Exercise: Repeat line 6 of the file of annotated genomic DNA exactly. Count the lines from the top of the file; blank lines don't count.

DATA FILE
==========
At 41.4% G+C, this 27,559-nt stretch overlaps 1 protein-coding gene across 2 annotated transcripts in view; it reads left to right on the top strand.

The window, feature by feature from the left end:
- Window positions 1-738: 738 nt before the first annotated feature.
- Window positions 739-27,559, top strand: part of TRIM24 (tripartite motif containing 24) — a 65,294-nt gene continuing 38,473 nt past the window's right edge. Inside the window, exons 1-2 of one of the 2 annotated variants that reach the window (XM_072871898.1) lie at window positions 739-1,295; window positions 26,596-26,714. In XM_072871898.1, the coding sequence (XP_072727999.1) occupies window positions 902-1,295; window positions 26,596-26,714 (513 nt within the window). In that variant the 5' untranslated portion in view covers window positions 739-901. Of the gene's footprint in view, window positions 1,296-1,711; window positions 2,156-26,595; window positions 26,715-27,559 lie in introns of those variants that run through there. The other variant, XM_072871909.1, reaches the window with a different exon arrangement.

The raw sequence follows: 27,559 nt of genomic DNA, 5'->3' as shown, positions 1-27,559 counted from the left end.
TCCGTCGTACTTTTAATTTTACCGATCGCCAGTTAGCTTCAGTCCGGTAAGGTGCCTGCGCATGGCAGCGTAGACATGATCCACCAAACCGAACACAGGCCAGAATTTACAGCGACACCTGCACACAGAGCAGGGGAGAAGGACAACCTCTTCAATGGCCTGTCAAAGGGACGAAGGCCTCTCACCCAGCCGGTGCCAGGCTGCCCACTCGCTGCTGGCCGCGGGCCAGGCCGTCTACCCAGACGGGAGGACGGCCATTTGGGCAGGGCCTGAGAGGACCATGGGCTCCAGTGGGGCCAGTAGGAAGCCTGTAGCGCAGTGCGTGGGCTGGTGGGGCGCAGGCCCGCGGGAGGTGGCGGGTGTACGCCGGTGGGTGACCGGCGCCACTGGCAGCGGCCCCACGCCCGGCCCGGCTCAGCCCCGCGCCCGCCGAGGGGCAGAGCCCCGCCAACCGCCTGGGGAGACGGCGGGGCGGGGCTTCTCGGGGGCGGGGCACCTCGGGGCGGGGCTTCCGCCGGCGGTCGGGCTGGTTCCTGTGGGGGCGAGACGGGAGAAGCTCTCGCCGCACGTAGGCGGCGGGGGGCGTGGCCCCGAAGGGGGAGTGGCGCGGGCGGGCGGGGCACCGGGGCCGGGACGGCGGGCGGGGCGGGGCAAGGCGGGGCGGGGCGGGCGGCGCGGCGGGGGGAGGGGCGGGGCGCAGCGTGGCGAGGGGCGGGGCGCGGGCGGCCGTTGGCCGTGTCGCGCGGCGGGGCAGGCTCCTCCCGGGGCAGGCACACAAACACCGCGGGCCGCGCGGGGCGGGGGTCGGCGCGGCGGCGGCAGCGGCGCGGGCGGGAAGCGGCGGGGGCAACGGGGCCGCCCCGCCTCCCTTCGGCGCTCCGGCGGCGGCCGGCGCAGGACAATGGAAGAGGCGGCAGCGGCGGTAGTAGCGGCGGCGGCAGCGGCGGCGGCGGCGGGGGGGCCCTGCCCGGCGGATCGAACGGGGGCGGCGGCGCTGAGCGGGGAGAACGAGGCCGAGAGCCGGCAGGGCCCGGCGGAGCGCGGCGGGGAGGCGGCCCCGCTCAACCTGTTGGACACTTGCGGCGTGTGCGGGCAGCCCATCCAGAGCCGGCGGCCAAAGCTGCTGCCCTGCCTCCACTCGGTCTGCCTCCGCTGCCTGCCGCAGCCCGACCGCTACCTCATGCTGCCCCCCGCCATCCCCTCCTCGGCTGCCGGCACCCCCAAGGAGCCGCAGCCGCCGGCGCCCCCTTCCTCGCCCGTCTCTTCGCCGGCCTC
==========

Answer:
TCCGTCGTACTTTTAATTTTACCGATCGCCAGTTAGCTTCAGTCCGGTAAGGTGCCTGCGCATGGCAGCGTAGACATGATCCACCAAACCGAACACAGGCCAGAATTTACAGCGACACCTGCACACAGAGCAGGGGAGAAGGACAACCTCTTCAATGGCCTGTCAAAGGGACGAAGGCCTCTCACCCAGCCGGTGCCAGGCTGCCCACTCGCTGCTGGCCGCGGGCCAGGCCGTCTACCCAGACGGGAGGACGGCCATTTGGGCAGGGCCTGAGAGGACCATGGGCTCCAGTGGGGCCAGTAGGAAGCCTGTAGCGCAGTGCGTGGGCTGGTGGGGCGCAGGCCCGCGGGAGGTGGCGGGTGTACGCCGGTGGGTGACCGGCGCCACTGGCAGCGGCCCCACGCCCGGCCCGGCTCAGCCCCGCGCCCGCCGAGGGGCAGAGCCCCGCCAACCGCCTGGGGAGACGGCGGGGCGGGGCTTCTCGGGGGCGGGGCACCTCGGGGCGGGGCTTCCGCCGGCGGTCGGGCTGGTTCCTGTGGGGGCGAGACGGGAGAAGCTCTCGCCGCACGTAGGCGGCGGGGGGCGTGGCCCCGAAGGGGGAGTGGCGCGGGCGGGCGGGGCACCGGGGCCGGGACGGCGGGCGGGGCGGGGCAAGGCGGGGCGGGGCGGGCGGCGCGGCGGGGGGAGGGGCGGGGCGCAGCGTGGCGAGGGGCGGGGCGCGGGCGGCCGTTGGCCGTGTCGCGCGGCGGGGCAGGCTCCTCCCGGGGCAGGCACACAAACACCGCGGGCCGCGCGGGGCGGGGGTCGGCGCGGCGGCGGCAGCGGCGCGGGCGGGAAGCGGCGGGGGCAACGGGGCCGCCCCGCCTCCCTTCGGCGCTCCGGCGGCGGCCGGCGCAGGACAATGGAAGAGGCGGCAGCGGCGGTAGTAGCGGCGGCGGCAGCGGCGGCGGCGGCGGGGGGGCCCTGCCCGGCGGATCGAACGGGGGCGGCGGCGCTGAGCGGGGAGAACGAGGCCGAGAGCCGGCAGGGCCCGGCGGAGCGCGGCGGGGAGGCGGCCCCGCTCAACCTGTTGGACACTTGCGGCGTGTGCGGGCAGCCCATCCAGAGCCGGCGGCCAAAGCTGCTGCCCTGCCTCCACTCGGTCTGCCTCCGCTGCCTGCCGCAGCCCGACCGCTACCTCATGCTGCCCCCCGCCATCCCCTCCTCGGCTGCCGGCACCCCCAAGGAGCCGCAGCCGCCGGCGCCCCCTTCCTCGCCCGTCTCTTCGCCGGCCTC